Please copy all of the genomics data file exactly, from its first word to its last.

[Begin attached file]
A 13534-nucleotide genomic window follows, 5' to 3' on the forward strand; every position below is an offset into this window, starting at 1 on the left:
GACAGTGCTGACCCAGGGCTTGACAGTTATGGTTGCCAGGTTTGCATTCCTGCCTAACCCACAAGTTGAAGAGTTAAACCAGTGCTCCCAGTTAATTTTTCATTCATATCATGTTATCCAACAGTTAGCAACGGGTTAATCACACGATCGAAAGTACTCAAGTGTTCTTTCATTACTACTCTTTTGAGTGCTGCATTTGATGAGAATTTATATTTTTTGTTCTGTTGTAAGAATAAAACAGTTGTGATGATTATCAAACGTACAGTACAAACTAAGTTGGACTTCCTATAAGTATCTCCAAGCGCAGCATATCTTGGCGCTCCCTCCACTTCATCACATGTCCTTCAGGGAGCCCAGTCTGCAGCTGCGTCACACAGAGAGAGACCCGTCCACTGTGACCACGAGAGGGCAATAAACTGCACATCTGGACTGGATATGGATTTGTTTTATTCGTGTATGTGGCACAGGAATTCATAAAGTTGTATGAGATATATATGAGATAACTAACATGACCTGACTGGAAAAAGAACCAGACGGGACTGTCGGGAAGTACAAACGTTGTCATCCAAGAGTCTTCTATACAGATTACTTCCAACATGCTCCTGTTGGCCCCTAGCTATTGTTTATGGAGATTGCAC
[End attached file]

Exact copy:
A 13534-nucleotide genomic window follows, 5' to 3' on the forward strand; every position below is an offset into this window, starting at 1 on the left:
GACAGTGCTGACCCAGGGCTTGACAGTTATGGTTGCCAGGTTTGCATTCCTGCCTAACCCACAAGTTGAAGAGTTAAACCAGTGCTCCCAGTTAATTTTTCATTCATATCATGTTATCCAACAGTTAGCAACGGGTTAATCACACGATCGAAAGTACTCAAGTGTTCTTTCATTACTACTCTTTTGAGTGCTGCATTTGATGAGAATTTATATTTTTTGTTCTGTTGTAAGAATAAAACAGTTGTGATGATTATCAAACGTACAGTACAAACTAAGTTGGACTTCCTATAAGTATCTCCAAGCGCAGCATATCTTGGCGCTCCCTCCACTTCATCACATGTCCTTCAGGGAGCCCAGTCTGCAGCTGCGTCACACAGAGAGAGACCCGTCCACTGTGACCACGAGAGGGCAATAAACTGCACATCTGGACTGGATATGGATTTGTTTTATTCGTGTATGTGGCACAGGAATTCATAAAGTTGTATGAGATATATATGAGATAACTAACATGACCTGACTGGAAAAAGAACCAGACGGGACTGTCGGGAAGTACAAACGTTGTCATCCAAGAGTCTTCTATACAGATTACTTCCAACATGCTCCTGTTGGCCCCTAGCTATTGTTTATGGAGATTGCAC